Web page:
Lallemand Animal Nutrition
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May 24, 2021

Automatic heat detection makes life easy

May 24, 2021

The use of an innovative bolus-based heat detection and cow health monitoring system has boosted first and second round conception rates by up to 25% in one Gippsland dairy herd.

Rodney and Steph Goode, who milk about 380 registered Jersey and Holstein cows at Poowong North, adopted the smaXtec system about two years ago.

Developed in Europe, it utilises rumen boluses to monitor body temperature, animal activity and water/feed intake around-the-clock as a means of predicting heat, calving, heat stress and a range of illnesses, such as mastitis, lameness or pneumonia.

Data is collected by sensors mounted in the dairy or around the farm and then transferred to a base station via repeaters, and ultimately, to a ‘cloud’ database.

Individual cow and herd reports, including alerts and recommended actions, are then forwarded to authorised users instantly via smartphone, tablet or computer.

A second bolus can be administered to a smaller sample of cows to monitor rumen pH as an indicator of sub-clinical acidosis.

Rodney and Steph were quick to adopt the system once it became available in Australia.

Their split autumn-spring calving herd has an average production of 580 kg milk solids, achieved from an intensive grain-based ration and a silage-based PMR in during summer and autumn.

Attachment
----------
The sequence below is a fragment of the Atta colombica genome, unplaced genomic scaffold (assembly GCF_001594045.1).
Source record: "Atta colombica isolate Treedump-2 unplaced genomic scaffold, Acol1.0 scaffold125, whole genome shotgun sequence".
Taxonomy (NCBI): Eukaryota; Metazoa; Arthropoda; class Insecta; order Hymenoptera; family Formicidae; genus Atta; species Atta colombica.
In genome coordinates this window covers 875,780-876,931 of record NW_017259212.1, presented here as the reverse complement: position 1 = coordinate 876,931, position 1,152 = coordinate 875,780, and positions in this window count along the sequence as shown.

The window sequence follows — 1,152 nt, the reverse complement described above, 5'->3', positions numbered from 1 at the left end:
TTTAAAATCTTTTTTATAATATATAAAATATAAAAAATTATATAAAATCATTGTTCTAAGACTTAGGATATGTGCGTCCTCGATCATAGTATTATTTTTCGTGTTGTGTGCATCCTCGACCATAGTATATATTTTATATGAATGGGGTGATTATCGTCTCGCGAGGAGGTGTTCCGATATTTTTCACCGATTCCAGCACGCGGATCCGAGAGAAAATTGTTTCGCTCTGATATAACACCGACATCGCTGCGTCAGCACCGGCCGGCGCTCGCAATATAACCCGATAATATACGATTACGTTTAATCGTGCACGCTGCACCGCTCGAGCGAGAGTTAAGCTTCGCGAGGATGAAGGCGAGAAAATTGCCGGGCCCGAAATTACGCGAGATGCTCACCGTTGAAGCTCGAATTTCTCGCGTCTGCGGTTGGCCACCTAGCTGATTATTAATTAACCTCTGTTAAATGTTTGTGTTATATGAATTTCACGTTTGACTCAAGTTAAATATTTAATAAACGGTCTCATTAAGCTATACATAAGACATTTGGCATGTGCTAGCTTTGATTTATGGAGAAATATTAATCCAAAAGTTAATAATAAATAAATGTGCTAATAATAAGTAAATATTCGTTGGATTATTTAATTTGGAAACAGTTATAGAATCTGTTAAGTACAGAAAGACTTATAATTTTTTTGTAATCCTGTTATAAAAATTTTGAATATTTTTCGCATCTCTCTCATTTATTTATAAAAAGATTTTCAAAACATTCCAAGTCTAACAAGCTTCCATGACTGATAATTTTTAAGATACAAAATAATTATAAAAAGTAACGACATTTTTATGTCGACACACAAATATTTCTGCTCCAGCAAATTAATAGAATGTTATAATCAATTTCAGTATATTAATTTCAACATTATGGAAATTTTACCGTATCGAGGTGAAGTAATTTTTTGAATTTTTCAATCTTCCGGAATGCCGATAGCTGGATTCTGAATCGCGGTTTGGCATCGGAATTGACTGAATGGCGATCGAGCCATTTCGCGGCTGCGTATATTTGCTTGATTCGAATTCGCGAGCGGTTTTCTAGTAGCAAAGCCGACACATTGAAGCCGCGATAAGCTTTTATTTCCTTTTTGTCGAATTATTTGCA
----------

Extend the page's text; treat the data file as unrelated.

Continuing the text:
Like many high production herds, achieving high levels of conception early in the lactation can be difficult.

“We were looking to improve our heat detection,” Rodney says.

“We employ a lot of backpackers and it’s not realistic to be relying on them for heat detection.

“Automation makes the process incredibly accurate and as easy as possible.

“The data for each cow is uploaded to our Easy Dairy herd management system as soon as it comes into the dairy.

“Any cow that is on heat is automatically drafted after milking so there is no chance of missing a heat.

“I’d say we’ve increased our 60-day pregnancy rates by 25%.”

The smaXtec system also plays a major role in the Goode’s mastitis program.

The Goodes’ ‘front-line’ defence is an automatic teat dipping and flushing system installed in their 25-a-side swing-over Herringbone dairy.

“This system has had an obvious improvement in the health of our cows,” Rodney says.

“Teat condition has improved, with very little cracking; there has been a significant reduction in somatic cell count; and we have nearly halved our clinical cases of mastitis.

“This has direct economic benefits – we have reduced our use of antibiotics, the need for veterinary intervention and our cows are staying in the herd longer.

“Plus, it saves time.

“There are only two of us working here full-time so having fewer cases of mastitis means we can get other things done.

“I reckon we save about 20 minutes each milking and that adds up to more than four hours every week.

“Like our heat detection system, it’s fully automatic so we get the same result no matter who’s working in the dairy each day.”

smaXtec forms the second line of defence against mastitis by detecting any cows with an elevated temperature.

“Whenever we get a temperature alert, mastitis is the first thing we test for and that means we can treat before there are any clinical symptoms,” he says.

“Overall, smaXtec has easily paid for itself several times over.

“We are about to install a second sensor down in the paddock so we can get a better handle on the heat status of our cows in real time rather than twice-daily.

“Sometimes the mating window can be only a matter of hours, so being able to detect heat earlier will allow us to get cows mated at the best time.”